A recent study by a team of researchers from Kansas State University demonstrated increases in both self-control and timing precision as an effect of a time-based intervention. These findings support a possible role for temporal processing in impulsive choice behavior and supply novel behavioral interventions to decrease impulsive behavior in conditions such as attention deficit hyperactivity disorder, substance abuse and obesity.
In the study titled, “Mechanisms of impulsive choice: II. Time-based interventions to improve self-control,” recently published in the Journal of Behavioral Processes, the research team led by Kimberly Kirkpatrick from the Department of Psychological Therapies examined rats’ impulsivity behavior in order to look for timing precision and decision-making processes.
“Our previous research found that individual rats with greater self-control have a better understanding of delays, which means that they can wait for a longer period of time to earn a larger reward,” said Kimberly Kirkpatrick, professor of psychological sciences at Kansas State University in a recent news release. “We more recently conducted experiments to determine if we could teach individual rats to be less impulsive and found that time-based interventions can be an effective mechanism to increase self-control.”
Based on these results, the researchers believe that time-based interventions are a functional method to help individuals in making good decisions. “For example, we all know some of us are better at deferring the chocolate cake and opting for the fruit platter instead, whereas others are prone to giving in and making these impulsive choices,” she said in the news release. “We hope these interventions can help those more impulsive individuals learn not to choose the chocolate cake — at least not every time.”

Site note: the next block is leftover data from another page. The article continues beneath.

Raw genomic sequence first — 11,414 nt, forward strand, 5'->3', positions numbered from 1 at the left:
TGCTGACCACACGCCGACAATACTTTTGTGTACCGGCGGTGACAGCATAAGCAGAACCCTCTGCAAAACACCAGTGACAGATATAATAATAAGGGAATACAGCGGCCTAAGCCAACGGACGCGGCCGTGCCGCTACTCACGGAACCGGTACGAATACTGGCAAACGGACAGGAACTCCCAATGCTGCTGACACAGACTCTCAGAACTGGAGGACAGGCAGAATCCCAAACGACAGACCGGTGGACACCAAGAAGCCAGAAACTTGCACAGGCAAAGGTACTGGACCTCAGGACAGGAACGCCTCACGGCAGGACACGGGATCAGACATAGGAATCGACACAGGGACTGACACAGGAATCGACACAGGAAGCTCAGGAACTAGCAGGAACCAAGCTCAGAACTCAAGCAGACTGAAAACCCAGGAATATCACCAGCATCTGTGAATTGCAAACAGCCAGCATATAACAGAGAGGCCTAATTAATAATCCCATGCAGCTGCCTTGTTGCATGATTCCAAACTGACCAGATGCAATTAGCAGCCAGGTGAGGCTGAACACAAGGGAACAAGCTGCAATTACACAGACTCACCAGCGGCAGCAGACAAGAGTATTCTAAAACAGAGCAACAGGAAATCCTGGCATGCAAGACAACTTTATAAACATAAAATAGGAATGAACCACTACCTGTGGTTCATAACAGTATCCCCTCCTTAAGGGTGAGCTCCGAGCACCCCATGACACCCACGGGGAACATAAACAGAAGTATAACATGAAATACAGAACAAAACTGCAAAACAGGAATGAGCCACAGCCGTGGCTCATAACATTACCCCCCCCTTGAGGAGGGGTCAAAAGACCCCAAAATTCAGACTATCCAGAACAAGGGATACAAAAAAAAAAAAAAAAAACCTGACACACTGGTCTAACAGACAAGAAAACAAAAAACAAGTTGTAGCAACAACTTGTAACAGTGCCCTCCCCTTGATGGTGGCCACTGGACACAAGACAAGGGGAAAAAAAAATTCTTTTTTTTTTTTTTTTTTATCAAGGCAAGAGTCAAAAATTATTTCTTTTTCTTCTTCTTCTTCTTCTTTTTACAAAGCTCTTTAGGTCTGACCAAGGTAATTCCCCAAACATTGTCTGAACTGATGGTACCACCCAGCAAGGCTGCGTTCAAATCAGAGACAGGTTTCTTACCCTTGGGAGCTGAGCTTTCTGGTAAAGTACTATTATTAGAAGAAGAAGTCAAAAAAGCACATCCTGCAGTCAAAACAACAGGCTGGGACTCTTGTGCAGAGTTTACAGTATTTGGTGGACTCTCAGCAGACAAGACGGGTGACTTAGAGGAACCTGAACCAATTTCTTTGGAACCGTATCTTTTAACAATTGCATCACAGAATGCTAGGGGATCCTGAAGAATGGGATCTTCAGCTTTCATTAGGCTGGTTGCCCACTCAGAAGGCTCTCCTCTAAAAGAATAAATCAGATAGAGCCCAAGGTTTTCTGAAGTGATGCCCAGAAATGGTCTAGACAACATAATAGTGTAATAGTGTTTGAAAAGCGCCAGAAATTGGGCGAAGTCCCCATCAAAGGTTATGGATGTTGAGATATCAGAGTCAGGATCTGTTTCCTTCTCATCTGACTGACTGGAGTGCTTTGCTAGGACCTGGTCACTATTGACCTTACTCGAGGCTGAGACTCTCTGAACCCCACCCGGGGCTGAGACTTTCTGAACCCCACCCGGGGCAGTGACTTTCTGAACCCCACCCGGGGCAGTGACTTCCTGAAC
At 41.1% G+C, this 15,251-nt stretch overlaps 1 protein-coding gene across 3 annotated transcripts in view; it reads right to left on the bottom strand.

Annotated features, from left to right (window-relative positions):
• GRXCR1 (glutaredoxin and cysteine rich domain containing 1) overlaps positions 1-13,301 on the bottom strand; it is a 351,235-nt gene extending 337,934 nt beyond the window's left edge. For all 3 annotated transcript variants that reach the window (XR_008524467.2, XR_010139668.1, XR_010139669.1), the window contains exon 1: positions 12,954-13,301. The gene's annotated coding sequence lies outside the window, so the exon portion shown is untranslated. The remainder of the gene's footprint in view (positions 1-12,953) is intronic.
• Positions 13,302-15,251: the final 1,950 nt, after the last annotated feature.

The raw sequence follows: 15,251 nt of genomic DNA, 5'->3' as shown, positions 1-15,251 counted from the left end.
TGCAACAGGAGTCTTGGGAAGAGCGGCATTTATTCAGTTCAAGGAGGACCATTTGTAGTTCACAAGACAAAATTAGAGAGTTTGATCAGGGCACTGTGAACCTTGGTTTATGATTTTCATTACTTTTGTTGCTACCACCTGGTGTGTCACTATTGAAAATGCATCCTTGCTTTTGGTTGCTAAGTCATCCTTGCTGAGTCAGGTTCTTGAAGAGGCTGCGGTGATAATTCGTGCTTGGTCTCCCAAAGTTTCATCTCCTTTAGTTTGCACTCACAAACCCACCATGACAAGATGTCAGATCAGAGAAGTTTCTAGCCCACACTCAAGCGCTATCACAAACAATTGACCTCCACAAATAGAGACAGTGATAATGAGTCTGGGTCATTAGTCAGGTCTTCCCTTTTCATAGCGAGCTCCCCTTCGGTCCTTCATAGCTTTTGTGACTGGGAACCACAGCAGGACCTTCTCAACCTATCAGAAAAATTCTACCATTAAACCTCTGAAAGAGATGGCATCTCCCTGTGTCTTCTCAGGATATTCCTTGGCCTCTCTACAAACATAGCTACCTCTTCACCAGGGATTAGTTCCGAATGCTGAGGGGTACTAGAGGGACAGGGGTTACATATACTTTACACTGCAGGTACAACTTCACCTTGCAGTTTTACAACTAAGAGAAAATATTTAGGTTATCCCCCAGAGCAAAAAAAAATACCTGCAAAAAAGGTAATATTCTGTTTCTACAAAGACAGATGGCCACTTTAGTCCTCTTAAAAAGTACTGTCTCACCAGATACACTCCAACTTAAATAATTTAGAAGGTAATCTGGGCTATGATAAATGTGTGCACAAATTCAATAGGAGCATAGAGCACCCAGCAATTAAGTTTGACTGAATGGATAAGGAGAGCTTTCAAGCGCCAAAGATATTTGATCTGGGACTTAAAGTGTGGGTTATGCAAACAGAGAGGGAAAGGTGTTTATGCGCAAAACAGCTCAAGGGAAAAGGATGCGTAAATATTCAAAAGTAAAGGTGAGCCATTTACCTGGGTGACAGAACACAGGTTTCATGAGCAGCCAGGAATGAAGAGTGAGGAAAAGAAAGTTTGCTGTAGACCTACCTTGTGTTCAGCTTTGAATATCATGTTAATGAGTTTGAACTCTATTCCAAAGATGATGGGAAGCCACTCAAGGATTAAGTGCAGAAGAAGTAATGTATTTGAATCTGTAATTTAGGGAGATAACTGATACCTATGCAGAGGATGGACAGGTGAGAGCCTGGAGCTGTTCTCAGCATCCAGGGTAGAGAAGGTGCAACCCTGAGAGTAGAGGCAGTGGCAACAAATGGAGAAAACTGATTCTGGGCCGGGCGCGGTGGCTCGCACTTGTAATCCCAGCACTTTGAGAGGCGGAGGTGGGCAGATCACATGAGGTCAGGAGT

Findings from this study can be applied to conditions with impulsive behaviors such as obesity and substance abuse, however, at the moment the researchers are focusing first on addressing attention deficit hyperactivity disorder (ADHD) interventions.
“Up to 15 percent of the population may suffer from ADHD during development and our main way of treating it is with medication,” Kirkpatrick said. “We think having alternatives is a good thing. If we could use behavioral interventions to help people gain better self-control, we think this could be a nice addition or alternative to medication.”
Furthermore, Kimberly Kirkpatrick and colleagues are collaborating with the University of Kansas Medical Center in the development of a game that teaches children that if they delay their response, they can get a reward. In the game “space invader,” children need to shoot missiles at specific targets; however, they need to wait for the missiles to charge before they can shoot. Through this fun approach, the children learn to delay responses.